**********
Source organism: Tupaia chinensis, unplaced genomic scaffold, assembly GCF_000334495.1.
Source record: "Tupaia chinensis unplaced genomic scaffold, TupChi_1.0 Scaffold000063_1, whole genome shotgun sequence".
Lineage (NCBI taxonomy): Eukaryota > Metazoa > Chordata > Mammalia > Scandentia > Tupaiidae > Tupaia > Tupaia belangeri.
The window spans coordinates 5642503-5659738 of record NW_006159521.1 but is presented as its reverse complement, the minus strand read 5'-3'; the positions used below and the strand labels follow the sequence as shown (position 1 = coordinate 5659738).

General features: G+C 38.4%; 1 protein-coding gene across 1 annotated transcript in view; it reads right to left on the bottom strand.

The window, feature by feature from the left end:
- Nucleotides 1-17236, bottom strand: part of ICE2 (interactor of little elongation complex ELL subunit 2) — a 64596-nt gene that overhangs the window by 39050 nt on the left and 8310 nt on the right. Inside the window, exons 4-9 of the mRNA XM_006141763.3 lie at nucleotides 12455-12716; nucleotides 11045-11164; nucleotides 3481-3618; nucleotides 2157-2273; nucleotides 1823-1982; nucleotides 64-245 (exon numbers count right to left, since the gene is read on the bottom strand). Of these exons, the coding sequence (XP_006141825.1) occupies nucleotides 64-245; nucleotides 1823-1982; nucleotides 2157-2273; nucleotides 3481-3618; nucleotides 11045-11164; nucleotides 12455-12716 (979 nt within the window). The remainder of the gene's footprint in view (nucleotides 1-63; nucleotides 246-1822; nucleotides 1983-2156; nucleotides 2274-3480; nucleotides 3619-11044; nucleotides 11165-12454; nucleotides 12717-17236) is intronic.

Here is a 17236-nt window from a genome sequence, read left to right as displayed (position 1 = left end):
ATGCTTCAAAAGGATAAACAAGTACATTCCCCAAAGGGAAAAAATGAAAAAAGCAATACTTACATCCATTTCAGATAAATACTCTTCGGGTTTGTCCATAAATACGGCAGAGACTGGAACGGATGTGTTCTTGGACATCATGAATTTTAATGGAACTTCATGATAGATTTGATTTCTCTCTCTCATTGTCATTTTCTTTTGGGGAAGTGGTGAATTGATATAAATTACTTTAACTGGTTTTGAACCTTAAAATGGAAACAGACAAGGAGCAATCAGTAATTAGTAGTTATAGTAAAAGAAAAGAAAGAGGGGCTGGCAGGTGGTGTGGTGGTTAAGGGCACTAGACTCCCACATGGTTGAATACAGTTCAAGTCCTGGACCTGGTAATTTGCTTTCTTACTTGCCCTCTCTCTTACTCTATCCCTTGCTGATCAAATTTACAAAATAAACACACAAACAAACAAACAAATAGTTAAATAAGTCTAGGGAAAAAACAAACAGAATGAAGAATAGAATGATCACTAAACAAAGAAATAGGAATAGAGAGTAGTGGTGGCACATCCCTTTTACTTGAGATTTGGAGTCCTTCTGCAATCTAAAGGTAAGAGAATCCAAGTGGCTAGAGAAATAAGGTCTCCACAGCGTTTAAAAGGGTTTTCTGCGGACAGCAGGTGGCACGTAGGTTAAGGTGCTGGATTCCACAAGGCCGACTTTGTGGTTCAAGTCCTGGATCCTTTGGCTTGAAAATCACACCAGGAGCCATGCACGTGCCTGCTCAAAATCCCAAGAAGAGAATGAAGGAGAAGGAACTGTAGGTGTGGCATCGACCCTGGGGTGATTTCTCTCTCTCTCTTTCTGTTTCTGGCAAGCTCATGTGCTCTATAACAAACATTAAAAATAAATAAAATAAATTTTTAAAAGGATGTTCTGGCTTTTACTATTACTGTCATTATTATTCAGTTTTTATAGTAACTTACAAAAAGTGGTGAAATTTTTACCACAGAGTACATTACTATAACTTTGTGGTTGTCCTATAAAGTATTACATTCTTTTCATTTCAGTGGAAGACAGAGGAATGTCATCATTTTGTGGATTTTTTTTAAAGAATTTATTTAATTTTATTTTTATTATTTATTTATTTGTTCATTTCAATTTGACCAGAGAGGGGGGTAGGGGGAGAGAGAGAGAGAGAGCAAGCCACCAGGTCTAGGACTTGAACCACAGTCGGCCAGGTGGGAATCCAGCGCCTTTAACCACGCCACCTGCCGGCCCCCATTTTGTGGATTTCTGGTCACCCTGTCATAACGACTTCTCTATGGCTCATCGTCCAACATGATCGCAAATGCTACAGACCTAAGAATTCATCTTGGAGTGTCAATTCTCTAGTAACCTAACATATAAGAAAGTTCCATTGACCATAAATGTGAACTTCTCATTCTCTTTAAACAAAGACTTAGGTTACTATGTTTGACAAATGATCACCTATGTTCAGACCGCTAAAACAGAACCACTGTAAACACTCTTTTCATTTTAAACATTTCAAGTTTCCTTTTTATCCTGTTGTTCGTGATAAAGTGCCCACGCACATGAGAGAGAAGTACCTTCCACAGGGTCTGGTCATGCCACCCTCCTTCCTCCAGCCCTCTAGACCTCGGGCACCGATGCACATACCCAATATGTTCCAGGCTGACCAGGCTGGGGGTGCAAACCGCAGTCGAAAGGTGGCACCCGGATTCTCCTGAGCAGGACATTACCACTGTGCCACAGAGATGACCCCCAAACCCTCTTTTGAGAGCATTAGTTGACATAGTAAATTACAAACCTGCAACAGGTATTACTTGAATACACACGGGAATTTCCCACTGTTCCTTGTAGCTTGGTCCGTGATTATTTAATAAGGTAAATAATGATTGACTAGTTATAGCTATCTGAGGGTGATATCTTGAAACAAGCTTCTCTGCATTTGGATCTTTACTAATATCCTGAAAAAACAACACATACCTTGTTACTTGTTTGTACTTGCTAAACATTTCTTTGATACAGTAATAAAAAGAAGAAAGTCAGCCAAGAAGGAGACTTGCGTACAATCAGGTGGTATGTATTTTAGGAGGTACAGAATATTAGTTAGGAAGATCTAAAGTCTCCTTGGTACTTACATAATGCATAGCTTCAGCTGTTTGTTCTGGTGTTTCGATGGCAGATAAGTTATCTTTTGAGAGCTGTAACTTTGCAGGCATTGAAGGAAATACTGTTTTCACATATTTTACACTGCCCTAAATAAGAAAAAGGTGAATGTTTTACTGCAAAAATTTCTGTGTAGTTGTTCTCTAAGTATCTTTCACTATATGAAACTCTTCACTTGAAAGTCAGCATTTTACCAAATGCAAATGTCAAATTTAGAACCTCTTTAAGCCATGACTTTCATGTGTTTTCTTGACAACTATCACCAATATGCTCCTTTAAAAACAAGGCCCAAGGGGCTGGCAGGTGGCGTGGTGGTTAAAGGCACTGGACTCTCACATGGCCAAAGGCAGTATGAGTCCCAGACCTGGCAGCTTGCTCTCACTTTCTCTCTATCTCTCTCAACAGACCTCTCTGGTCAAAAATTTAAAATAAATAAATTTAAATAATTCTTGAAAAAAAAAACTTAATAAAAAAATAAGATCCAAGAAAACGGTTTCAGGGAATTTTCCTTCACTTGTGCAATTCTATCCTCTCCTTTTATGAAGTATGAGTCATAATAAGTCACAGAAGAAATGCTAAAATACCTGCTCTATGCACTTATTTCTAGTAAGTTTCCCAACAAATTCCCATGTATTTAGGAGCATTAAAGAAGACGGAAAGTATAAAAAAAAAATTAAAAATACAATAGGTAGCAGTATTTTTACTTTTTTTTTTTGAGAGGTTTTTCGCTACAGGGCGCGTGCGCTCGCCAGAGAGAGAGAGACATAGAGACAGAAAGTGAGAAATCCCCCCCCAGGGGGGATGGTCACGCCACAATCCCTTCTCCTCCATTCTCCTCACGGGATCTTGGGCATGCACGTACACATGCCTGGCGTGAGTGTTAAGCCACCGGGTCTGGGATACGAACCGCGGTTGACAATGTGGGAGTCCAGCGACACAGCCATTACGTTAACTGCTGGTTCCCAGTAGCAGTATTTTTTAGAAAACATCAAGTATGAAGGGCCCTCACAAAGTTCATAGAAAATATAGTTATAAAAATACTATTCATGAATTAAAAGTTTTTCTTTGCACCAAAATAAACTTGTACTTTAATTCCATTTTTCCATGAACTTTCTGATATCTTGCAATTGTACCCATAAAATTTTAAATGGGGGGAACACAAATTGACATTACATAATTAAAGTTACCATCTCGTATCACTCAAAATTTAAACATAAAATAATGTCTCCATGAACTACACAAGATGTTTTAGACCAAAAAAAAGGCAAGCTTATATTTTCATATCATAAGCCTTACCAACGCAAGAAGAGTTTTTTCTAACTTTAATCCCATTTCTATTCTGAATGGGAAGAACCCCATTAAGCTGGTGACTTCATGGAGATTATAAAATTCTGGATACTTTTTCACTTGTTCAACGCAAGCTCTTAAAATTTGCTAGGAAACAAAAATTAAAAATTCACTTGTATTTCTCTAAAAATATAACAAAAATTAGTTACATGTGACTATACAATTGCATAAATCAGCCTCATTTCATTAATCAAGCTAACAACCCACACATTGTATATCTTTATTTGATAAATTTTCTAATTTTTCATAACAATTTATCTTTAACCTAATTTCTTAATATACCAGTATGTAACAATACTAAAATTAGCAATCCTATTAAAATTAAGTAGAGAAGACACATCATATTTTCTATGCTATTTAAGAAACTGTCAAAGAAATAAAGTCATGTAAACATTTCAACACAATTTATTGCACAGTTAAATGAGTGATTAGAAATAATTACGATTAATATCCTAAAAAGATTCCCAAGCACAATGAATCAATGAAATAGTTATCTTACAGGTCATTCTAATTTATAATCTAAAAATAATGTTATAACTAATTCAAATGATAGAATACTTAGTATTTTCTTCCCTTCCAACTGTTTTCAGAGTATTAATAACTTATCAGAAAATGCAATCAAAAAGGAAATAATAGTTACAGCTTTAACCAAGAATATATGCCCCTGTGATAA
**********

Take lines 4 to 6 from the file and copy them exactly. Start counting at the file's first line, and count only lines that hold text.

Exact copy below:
The window spans coordinates 5642503-5659738 of record NW_006159521.1 but is presented as its reverse complement, the minus strand read 5'-3'; the positions used below and the strand labels follow the sequence as shown (position 1 = coordinate 5659738).

General features: G+C 38.4%; 1 protein-coding gene across 1 annotated transcript in view; it reads right to left on the bottom strand.

The window, feature by feature from the left end: